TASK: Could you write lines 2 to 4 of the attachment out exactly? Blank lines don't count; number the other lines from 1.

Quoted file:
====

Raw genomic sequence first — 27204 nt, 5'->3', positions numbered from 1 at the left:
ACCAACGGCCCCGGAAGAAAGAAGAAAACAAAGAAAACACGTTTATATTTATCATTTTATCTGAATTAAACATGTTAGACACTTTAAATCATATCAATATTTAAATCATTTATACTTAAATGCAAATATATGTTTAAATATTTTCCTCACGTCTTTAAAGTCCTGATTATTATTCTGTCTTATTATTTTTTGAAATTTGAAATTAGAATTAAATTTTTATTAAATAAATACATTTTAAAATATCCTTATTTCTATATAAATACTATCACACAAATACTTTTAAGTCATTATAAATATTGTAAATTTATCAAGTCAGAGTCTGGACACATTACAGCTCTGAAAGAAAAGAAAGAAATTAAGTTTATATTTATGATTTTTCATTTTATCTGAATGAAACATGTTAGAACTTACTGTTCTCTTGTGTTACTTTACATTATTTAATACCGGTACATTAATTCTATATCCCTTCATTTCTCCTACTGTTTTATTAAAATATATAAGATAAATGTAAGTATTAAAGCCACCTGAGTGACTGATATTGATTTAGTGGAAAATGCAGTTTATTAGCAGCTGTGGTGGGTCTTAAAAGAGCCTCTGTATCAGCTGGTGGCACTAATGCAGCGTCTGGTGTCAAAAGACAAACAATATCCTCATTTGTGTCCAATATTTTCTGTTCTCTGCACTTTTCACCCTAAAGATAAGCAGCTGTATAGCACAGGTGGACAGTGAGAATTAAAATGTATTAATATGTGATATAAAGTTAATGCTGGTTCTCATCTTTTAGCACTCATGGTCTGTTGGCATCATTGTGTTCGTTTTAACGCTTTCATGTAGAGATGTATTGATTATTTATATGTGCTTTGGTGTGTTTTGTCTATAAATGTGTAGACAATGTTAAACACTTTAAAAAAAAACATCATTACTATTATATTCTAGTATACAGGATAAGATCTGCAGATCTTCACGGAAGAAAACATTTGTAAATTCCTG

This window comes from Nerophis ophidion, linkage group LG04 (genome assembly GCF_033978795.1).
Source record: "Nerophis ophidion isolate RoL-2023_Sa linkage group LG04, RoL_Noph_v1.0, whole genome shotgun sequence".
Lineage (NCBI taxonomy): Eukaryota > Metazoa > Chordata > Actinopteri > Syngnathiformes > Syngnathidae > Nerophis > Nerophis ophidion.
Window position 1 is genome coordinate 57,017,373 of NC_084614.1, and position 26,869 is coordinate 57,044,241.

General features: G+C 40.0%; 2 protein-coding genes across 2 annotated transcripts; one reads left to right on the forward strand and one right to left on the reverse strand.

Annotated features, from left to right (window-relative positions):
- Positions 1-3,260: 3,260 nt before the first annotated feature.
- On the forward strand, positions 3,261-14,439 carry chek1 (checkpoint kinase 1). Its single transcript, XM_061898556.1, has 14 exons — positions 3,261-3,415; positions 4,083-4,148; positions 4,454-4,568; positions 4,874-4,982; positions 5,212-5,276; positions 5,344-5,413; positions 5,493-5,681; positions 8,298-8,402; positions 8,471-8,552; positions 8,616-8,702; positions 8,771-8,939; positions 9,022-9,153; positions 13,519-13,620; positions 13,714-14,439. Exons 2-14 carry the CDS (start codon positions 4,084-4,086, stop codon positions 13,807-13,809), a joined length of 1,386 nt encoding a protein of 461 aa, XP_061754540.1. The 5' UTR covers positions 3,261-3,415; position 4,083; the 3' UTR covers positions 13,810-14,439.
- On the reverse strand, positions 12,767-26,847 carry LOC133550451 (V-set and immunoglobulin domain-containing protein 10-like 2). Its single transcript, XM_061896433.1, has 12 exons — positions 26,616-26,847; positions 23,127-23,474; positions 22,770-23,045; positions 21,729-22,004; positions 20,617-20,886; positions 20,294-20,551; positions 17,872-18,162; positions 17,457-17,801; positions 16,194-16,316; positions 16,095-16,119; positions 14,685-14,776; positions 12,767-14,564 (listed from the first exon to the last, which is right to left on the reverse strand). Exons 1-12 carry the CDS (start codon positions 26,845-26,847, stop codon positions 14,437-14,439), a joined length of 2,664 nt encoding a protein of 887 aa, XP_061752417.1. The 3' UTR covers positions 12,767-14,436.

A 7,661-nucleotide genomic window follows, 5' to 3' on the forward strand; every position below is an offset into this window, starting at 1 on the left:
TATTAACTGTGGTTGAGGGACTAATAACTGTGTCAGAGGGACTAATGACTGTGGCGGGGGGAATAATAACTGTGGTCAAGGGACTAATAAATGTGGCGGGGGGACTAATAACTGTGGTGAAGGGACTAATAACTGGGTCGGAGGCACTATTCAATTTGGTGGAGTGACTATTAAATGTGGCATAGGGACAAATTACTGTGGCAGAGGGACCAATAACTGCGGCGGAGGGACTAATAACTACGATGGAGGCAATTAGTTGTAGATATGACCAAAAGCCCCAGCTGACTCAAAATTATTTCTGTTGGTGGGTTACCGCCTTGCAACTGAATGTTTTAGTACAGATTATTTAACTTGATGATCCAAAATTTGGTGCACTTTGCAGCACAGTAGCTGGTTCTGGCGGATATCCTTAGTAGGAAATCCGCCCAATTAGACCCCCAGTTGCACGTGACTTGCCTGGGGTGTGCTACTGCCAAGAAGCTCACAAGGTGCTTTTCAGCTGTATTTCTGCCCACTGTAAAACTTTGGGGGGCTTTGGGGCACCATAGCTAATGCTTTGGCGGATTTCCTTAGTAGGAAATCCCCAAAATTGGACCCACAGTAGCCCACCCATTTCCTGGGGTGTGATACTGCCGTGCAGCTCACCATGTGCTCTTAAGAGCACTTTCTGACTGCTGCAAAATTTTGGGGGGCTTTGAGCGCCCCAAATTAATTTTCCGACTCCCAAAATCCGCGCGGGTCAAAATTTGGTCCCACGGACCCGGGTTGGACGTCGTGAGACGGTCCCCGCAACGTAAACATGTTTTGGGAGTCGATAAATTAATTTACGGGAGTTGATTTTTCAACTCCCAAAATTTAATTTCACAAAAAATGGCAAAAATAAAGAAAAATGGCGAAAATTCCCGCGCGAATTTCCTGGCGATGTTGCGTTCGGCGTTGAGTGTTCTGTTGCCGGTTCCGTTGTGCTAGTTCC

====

ACCAACGGCCCCGGAAGAAAGAAGAAAACAAAGAAAACACGTTTATATTTATCATTTTATCTGAATTAAACATGTTAGACACTTTAAATCATATCAATATTTAAATCATTTATACTTAAATGCAAATATATGTTTAAATATTTTCCTCACGTCTTTAAAGTCCTGATTATTATTCTGTCTTATTATTTTTTGAAATTTGAAATTAGAATTAAATTTTTATTAAATAAATACATTTTAAAATATCCTTATTTCTATATAAATACTATCACACAAATACTTTTAAGTCATTATAAATATTGTAAATTTATCAAGTCAGAGTCTGGACACATTACAGCTCTGAAAGAAAAGAAAGAAATTAAGTTTATATTTATGATTTTTCATTTTATCTGAATGAAACATGTTAGAACTTACTGTTCTCTTGTGTTACTTTACATTATTTAATACCGGTACATTAATTCTATATCCCTTCATTTCTCCTACTGTTTTATTAAAATATATAAGATAAATGTAAGTATTAAAGCCACCTGAGTGACTGATATTGATTTAGTGGAAAATGCAGTTTATTAGCAGCTGTGGTGGGTCTTAAAAGAGCCTCTGTATCAGCTGGTGGCACTAATGCAGCGTCTGGTGTCAAAAGACAAACAATATCCTCATTTGTGTCCAATATTTTCTGTTCTCTGCACTTTTCACCCTAAAGATAAGCAGCTGTATAGCACAGGTGGACAGTGAGAATTAAAATGTATTAATATGTGATATAAAGTTAATGCTGGTTCTCATCTTTTAGCACTCATGGTCTGTTGGCATCATTGTGTTCGTTTTAACGCTTTCATGTAGAGATGTATTGATTATTTATATGTGCTTTGGTGTGTTTTGTCTATAAATGTGTAGACAATGTTAAACACTTTAAAAAAAAACATCATTACTATTATATTCTAGTATACAGGATAAGATCTGCAGATCTTCACGGAAGAAAACATTTGTAAATTCCTG

This window comes from Nerophis ophidion, linkage group LG04 (genome assembly GCF_033978795.1).
Source record: "Nerophis ophidion isolate RoL-2023_Sa linkage group LG04, RoL_Noph_v1.0, whole genome shotgun sequence".